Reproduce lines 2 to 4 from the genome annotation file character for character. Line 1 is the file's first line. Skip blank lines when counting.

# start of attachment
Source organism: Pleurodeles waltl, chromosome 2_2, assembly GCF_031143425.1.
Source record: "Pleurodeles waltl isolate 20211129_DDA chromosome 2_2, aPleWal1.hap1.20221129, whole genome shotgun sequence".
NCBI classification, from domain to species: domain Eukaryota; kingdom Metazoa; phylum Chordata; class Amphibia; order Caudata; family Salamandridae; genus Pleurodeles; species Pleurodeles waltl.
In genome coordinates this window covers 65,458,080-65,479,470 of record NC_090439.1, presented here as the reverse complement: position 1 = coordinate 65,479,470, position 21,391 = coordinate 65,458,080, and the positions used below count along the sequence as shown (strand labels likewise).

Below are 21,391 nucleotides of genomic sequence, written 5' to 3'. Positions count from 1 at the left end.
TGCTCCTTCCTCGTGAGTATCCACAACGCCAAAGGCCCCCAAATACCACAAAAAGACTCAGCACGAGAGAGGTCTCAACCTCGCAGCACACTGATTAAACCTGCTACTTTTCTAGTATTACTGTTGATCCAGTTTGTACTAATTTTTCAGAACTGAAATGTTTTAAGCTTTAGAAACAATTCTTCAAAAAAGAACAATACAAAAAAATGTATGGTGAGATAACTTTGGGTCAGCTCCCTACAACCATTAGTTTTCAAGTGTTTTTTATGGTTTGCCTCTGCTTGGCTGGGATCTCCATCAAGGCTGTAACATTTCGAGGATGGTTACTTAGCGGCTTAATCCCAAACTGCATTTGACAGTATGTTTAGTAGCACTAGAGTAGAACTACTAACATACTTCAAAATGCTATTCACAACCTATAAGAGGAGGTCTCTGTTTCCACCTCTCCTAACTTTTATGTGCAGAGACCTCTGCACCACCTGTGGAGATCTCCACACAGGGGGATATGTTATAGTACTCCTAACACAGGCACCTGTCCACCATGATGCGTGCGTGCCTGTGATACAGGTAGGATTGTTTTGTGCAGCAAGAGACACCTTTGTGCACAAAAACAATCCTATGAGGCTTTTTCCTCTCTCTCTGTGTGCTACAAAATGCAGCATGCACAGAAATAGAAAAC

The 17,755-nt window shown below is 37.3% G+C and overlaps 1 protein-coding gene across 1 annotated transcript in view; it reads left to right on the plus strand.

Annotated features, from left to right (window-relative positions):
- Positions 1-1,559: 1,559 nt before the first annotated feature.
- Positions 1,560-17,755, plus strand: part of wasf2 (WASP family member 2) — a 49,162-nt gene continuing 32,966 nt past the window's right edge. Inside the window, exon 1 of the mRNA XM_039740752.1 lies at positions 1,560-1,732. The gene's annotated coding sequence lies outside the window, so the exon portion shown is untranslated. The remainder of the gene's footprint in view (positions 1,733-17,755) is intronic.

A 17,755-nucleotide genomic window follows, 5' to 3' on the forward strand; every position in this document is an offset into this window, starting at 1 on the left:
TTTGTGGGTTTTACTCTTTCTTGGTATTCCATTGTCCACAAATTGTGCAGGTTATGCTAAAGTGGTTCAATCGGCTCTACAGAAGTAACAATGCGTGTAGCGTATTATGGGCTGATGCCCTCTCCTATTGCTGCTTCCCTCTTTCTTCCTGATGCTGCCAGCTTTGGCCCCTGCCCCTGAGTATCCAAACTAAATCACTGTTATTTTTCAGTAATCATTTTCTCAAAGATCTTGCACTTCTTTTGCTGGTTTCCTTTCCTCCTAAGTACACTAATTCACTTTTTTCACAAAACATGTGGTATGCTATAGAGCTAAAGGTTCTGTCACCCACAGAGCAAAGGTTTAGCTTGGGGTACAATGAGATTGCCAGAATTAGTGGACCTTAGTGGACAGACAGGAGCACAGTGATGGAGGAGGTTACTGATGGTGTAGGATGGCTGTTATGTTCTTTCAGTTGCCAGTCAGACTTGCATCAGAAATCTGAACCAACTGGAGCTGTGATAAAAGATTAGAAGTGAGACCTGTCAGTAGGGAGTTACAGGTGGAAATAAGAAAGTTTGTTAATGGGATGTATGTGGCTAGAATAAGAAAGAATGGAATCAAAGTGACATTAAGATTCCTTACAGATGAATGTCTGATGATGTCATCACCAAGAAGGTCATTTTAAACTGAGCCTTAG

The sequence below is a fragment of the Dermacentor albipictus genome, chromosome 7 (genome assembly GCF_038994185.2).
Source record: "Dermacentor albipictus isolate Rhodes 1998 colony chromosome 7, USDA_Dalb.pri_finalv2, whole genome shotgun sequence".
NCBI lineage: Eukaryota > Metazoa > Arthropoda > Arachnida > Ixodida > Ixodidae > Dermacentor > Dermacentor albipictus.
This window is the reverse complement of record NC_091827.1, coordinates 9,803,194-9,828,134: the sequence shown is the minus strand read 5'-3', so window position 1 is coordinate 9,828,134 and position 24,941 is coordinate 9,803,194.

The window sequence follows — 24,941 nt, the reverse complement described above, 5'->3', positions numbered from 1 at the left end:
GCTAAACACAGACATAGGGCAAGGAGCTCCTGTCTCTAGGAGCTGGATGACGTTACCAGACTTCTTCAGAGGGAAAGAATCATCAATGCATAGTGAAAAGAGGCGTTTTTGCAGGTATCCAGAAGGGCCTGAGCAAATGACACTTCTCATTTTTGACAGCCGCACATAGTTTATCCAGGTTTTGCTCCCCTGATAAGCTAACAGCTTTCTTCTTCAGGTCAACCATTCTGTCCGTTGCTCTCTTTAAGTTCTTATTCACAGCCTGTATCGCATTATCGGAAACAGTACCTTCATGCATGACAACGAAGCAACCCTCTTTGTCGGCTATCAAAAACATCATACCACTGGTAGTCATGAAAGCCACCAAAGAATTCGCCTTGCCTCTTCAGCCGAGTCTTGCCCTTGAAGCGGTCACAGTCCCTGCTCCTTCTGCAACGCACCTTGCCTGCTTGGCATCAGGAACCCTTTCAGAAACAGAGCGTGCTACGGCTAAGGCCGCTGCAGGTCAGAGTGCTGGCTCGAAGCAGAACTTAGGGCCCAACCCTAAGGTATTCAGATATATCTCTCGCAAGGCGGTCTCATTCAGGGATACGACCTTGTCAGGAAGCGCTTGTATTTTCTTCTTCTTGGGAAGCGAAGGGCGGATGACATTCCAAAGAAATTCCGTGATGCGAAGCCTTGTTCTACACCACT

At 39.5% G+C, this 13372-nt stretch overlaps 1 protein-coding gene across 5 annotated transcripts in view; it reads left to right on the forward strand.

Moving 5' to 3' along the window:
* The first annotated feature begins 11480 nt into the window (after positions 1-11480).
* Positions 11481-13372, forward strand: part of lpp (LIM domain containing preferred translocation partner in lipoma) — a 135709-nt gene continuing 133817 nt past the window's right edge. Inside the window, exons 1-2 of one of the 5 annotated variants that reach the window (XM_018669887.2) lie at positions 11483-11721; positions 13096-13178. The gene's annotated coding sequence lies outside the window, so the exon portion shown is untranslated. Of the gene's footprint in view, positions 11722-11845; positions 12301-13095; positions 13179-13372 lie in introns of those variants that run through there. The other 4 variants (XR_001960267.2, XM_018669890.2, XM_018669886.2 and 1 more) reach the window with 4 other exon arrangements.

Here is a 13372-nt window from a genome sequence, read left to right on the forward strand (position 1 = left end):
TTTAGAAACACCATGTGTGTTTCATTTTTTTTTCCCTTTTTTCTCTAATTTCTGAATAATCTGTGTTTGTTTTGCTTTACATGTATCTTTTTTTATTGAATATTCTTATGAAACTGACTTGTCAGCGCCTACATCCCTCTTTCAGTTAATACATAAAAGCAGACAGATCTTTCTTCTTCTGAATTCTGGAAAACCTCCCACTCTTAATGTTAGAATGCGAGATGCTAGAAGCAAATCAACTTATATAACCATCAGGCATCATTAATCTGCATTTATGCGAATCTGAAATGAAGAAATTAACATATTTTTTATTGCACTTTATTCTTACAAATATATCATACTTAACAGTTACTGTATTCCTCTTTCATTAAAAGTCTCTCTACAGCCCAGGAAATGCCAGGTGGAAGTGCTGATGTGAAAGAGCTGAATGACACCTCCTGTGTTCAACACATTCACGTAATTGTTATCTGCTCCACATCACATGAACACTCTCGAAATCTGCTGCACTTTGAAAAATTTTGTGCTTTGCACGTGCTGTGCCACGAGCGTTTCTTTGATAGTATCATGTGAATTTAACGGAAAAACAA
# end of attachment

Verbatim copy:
Source record: "Pleurodeles waltl isolate 20211129_DDA chromosome 2_2, aPleWal1.hap1.20221129, whole genome shotgun sequence".
NCBI classification, from domain to species: domain Eukaryota; kingdom Metazoa; phylum Chordata; class Amphibia; order Caudata; family Salamandridae; genus Pleurodeles; species Pleurodeles waltl.
In genome coordinates this window covers 65,458,080-65,479,470 of record NC_090439.1, presented here as the reverse complement: position 1 = coordinate 65,479,470, position 21,391 = coordinate 65,458,080, and the positions used below count along the sequence as shown (strand labels likewise).